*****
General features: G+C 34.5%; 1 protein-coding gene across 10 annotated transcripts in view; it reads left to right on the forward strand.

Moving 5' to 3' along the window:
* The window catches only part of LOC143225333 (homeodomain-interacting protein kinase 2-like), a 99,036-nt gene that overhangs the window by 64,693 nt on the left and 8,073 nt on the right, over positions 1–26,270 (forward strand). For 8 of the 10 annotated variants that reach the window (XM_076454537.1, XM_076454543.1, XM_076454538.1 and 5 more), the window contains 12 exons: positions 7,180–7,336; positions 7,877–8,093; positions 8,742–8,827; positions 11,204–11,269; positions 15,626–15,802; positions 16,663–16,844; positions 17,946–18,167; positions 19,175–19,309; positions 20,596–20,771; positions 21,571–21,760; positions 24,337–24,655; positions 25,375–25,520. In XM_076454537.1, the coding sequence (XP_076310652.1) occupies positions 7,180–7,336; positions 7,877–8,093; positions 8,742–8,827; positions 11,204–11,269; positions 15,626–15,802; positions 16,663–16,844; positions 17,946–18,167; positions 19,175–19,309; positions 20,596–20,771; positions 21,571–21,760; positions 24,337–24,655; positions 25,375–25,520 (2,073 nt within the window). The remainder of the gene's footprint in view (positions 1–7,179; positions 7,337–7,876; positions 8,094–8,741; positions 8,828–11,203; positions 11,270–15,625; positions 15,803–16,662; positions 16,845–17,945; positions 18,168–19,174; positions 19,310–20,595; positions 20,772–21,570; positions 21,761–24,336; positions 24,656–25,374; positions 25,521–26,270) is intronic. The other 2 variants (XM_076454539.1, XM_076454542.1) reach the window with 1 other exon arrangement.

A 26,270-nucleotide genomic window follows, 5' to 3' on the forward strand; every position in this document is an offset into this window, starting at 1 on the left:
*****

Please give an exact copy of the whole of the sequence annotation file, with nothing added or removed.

General features: G+C 34.5%; 1 protein-coding gene across 10 annotated transcripts in view; it reads left to right on the forward strand.

Moving 5' to 3' along the window:
* The window catches only part of LOC143225333 (homeodomain-interacting protein kinase 2-like), a 99,036-nt gene that overhangs the window by 64,693 nt on the left and 8,073 nt on the right, over positions 1–26,270 (forward strand). For 8 of the 10 annotated variants that reach the window (XM_076454537.1, XM_076454543.1, XM_076454538.1 and 5 more), the window contains 12 exons: positions 7,180–7,336; positions 7,877–8,093; positions 8,742–8,827; positions 11,204–11,269; positions 15,626–15,802; positions 16,663–16,844; positions 17,946–18,167; positions 19,175–19,309; positions 20,596–20,771; positions 21,571–21,760; positions 24,337–24,655; positions 25,375–25,520. In XM_076454537.1, the coding sequence (XP_076310652.1) occupies positions 7,180–7,336; positions 7,877–8,093; positions 8,742–8,827; positions 11,204–11,269; positions 15,626–15,802; positions 16,663–16,844; positions 17,946–18,167; positions 19,175–19,309; positions 20,596–20,771; positions 21,571–21,760; positions 24,337–24,655; positions 25,375–25,520 (2,073 nt within the window). The remainder of the gene's footprint in view (positions 1–7,179; positions 7,337–7,876; positions 8,094–8,741; positions 8,828–11,203; positions 11,270–15,625; positions 15,803–16,662; positions 16,845–17,945; positions 18,168–19,174; positions 19,310–20,595; positions 20,772–21,570; positions 21,761–24,336; positions 24,656–25,374; positions 25,521–26,270) is intronic. The other 2 variants (XM_076454539.1, XM_076454542.1) reach the window with 1 other exon arrangement.

A 26,270-nucleotide genomic window follows, 5' to 3' on the forward strand; every position in this document is an offset into this window, starting at 1 on the left: